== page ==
The Bedlam Stacks

      Publisher: Bloomsbury 

      RRP: £12.99

      Author: Natasha Pulley 

      Published:  2017-07-13




Deep in uncharted Peru, the holy town of Bedlam stands at the edge of a forest. The shrine statues move, and anyone who crosses the border dies. But somewhere inside are cinchona trees, whose bark yields quinine: the only known treatment for malaria. On the other side of the Pacific, it is 1859 and India is ravaged by the disease. The hunt for a reliable source of quinine is critical and in its desperation, the India Office searches out its last qualified expeditionary. Struggling with a terrible injury from his last mission and the strange occurrences at his family's ruined estate, Merrick Tremayne finds himself under orders to bring back cinchona cuttings at any cost and dispatched, against his own better judgement, to Bedlam. There he meets Raphael, a priest around whom the villagers spin unsettlingly familiar stories of impossible disappearances and living stone. Gradually, he realises that Raphael is the key to a legacy left by two generations of Tremayne explorers before him, one which will prove more dangerous and valuable than the India Office could ever have imagined.


Bittersweet, yet satisfying.


The Bedlam Stacks is the second title set in the world of the international bestseller, The Watchmaker of Filigree Street. As such, it has high standards to maintain. The story is rich in sensory detail, and the narrative takes a slow meander, much like the arduous journey of Merrick through the foothills and mountains of Peru. Its sense of time, too, is expansive, with flashbacks to previous expeditions of Merrick’s career. While the vivid, rich descriptions slow down the story’s progression, perhaps this is a deliberate reflection of the party’s journey. Impatient readers may find themselves frustrated with the story’s (and the expedition’s) slow progression. The narrative expertly conjures at turns, the oppressive heat of foreign climes, and the cold, oxygen deprived altitudes of Peru.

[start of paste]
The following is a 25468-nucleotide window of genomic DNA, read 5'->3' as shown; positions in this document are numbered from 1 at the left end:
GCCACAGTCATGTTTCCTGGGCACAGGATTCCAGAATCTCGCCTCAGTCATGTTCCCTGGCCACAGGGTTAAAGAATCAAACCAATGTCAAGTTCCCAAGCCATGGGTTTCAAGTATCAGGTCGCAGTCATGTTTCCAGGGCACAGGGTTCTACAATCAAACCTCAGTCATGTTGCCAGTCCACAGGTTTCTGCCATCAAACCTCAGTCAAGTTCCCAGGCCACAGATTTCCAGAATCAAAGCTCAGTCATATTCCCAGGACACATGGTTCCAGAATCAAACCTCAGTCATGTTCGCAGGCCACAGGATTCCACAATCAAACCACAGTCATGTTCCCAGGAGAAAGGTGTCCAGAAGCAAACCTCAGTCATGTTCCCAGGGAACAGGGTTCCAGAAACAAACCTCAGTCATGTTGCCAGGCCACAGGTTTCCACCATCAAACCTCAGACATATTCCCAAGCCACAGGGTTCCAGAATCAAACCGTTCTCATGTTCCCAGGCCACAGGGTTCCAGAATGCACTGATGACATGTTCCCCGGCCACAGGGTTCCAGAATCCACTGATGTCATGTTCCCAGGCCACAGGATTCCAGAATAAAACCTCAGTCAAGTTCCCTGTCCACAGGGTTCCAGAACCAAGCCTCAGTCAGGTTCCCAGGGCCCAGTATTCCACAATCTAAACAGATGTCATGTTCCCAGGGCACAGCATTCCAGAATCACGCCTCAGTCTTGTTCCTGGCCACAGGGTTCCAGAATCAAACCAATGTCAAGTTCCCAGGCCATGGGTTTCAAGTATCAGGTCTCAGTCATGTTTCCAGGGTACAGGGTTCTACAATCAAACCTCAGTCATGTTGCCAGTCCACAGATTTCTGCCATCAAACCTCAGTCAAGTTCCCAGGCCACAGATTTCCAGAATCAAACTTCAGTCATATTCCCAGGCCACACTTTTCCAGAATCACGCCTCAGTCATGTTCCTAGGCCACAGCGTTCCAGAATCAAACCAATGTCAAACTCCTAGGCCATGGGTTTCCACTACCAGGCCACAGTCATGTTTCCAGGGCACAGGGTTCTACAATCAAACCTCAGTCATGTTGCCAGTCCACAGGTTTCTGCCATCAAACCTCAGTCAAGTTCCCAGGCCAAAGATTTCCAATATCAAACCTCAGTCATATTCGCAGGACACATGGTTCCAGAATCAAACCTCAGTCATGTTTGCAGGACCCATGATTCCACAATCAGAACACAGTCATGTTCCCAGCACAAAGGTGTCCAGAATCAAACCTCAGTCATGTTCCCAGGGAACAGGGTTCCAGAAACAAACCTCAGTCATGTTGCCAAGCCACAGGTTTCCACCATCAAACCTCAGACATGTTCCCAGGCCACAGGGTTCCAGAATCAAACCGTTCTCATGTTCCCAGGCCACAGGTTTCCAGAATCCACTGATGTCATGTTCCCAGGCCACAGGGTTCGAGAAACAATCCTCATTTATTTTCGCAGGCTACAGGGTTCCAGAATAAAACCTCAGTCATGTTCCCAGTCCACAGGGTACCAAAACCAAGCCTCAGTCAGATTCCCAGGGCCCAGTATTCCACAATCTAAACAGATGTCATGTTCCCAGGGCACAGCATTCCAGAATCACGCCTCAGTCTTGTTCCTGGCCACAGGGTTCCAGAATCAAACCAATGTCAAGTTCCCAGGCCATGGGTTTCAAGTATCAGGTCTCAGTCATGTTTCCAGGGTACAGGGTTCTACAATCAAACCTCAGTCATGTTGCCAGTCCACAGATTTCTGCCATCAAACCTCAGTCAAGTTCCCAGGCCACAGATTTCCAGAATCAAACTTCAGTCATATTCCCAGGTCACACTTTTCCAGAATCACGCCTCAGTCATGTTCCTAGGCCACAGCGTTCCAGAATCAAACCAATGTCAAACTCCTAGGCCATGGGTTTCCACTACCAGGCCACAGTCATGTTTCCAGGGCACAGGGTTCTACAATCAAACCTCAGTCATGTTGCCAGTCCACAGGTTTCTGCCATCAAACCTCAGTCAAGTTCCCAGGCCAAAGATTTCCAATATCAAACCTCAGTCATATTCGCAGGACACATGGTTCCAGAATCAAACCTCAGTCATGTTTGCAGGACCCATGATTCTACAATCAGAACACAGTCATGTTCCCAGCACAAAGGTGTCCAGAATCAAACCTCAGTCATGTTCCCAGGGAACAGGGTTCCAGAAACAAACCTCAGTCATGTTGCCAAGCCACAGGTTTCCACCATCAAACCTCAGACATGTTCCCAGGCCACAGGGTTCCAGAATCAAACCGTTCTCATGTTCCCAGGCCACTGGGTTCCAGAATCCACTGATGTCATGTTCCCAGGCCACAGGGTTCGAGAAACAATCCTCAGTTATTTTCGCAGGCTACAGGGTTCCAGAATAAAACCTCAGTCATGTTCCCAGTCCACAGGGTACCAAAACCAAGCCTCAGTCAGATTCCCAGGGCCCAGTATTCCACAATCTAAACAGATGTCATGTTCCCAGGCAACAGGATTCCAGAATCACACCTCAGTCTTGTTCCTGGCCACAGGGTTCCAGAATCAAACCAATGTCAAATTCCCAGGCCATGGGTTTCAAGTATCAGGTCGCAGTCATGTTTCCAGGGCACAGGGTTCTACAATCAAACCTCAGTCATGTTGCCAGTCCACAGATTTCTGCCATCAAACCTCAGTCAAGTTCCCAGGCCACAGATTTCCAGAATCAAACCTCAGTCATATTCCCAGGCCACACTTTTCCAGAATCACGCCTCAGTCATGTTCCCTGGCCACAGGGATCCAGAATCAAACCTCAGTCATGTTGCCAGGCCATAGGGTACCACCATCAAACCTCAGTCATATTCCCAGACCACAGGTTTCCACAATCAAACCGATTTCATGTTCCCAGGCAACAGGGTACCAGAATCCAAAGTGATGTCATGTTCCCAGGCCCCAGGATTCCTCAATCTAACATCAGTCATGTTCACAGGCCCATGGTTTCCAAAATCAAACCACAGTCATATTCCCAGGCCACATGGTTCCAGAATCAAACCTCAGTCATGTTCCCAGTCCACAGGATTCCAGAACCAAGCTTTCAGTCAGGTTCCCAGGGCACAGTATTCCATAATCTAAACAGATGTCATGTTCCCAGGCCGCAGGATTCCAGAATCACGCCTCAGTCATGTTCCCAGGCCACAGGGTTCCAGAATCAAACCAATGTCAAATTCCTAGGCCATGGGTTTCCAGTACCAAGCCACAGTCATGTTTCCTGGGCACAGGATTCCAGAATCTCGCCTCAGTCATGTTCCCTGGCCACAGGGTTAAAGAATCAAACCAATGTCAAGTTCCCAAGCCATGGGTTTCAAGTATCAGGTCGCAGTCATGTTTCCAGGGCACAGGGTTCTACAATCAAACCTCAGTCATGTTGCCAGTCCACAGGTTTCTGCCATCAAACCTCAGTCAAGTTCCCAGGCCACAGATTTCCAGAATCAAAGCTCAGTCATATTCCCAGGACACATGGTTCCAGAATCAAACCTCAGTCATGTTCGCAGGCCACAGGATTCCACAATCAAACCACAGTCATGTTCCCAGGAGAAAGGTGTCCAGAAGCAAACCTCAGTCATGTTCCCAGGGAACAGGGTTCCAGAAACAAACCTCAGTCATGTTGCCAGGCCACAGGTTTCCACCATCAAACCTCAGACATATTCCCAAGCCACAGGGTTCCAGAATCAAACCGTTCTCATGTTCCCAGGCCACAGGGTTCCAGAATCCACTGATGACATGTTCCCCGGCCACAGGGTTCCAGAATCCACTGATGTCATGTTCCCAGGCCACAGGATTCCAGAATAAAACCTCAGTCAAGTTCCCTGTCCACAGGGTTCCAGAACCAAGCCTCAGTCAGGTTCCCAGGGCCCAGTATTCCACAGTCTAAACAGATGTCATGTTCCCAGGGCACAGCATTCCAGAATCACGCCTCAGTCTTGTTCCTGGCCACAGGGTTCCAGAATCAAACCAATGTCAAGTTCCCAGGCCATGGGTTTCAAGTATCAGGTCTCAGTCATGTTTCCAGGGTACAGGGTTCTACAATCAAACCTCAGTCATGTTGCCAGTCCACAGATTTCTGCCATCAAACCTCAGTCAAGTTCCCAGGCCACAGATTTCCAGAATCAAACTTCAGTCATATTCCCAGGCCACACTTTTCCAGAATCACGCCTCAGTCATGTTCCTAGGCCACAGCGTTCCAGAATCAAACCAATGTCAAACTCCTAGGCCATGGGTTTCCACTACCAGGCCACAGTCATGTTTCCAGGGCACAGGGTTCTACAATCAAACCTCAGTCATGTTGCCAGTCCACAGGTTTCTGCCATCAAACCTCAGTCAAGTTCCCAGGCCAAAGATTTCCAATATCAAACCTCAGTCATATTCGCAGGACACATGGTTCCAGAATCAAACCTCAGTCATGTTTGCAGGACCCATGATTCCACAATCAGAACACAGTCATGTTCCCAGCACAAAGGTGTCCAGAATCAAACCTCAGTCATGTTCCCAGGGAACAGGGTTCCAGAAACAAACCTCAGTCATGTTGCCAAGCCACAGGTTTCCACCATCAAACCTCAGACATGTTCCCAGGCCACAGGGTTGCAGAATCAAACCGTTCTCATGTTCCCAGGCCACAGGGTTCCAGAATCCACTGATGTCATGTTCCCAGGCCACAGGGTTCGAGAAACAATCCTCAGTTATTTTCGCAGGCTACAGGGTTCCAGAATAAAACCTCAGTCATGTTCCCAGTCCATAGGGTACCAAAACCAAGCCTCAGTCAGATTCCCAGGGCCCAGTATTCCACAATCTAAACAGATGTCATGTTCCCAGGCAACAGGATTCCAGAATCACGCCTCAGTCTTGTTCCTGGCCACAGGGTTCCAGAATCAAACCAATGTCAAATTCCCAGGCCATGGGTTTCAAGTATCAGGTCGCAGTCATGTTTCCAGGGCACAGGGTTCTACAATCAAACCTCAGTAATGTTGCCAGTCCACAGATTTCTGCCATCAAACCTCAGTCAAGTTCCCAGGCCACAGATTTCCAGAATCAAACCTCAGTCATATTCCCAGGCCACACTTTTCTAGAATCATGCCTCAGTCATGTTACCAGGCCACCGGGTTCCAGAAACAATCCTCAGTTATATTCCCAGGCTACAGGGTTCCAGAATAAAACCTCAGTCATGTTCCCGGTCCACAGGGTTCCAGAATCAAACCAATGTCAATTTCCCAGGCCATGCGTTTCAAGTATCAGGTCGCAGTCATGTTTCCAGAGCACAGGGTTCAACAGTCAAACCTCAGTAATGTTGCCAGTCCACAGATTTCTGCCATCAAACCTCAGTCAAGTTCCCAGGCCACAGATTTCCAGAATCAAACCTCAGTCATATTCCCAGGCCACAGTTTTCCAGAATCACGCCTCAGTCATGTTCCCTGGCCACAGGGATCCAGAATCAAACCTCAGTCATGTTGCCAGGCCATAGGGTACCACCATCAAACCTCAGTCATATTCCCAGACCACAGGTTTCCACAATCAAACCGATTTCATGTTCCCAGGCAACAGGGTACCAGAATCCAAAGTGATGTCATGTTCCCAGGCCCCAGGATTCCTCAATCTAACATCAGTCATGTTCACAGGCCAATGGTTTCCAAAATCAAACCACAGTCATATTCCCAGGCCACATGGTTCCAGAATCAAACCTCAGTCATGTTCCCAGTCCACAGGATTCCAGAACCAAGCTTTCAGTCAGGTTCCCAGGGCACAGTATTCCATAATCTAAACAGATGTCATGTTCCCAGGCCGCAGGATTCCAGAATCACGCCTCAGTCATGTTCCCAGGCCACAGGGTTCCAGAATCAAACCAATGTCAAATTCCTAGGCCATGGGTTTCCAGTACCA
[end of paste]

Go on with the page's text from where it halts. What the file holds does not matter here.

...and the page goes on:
Merrick is a somewhat odd protagonist, the reader knows little about him for much of the tale, although it is told through his eyes. We do know that he has lost his health through his many previous expeditions, and one gets a sense of his being used and manipulated by the East India Company. As such, the character has a note of melancholy about him, and sadness at his current state. It appears his life has been devoted to his work, and that he has missed out on other areas as a result. Despite this, it is, perhaps, hard to identify with a character so very much of his time. The Bedlam Stacks exists in a time period which is deeply problematic, in terms of the British Empire resource stripping other countries, and the story does little to address the issues of Colonialism, and the greater consequences of Merrick’s mission. The reader does get a sense of Merrick’s otherness and isolation during his journey. The story is very much a product of the time period in which it is set, and, as such, there are few female characters who have more than supporting roles.

The magical elements of the novel are original and fascinating, with their roots in Peruvian and Incan traditions and legends, including Quipi, a form of language communicated through knots in string, and the holy statues, which are initially dismissed as local superstition. The statues are a fascinating concept, bridging the gap between local faith and Christianity. Despite this, the mystical elements are slow to unfold, and readers may curse Merrick’s initial lack of curiosity about these local curiosities.

The finale of The Bedlam Stacks is bittersweet, yet satisfying, and the second half of the book progresses at a more swift pace than the earlier chapters. The Bedlam Stacks delivers a rewarding story to readers willing to commit the time to its epic tale.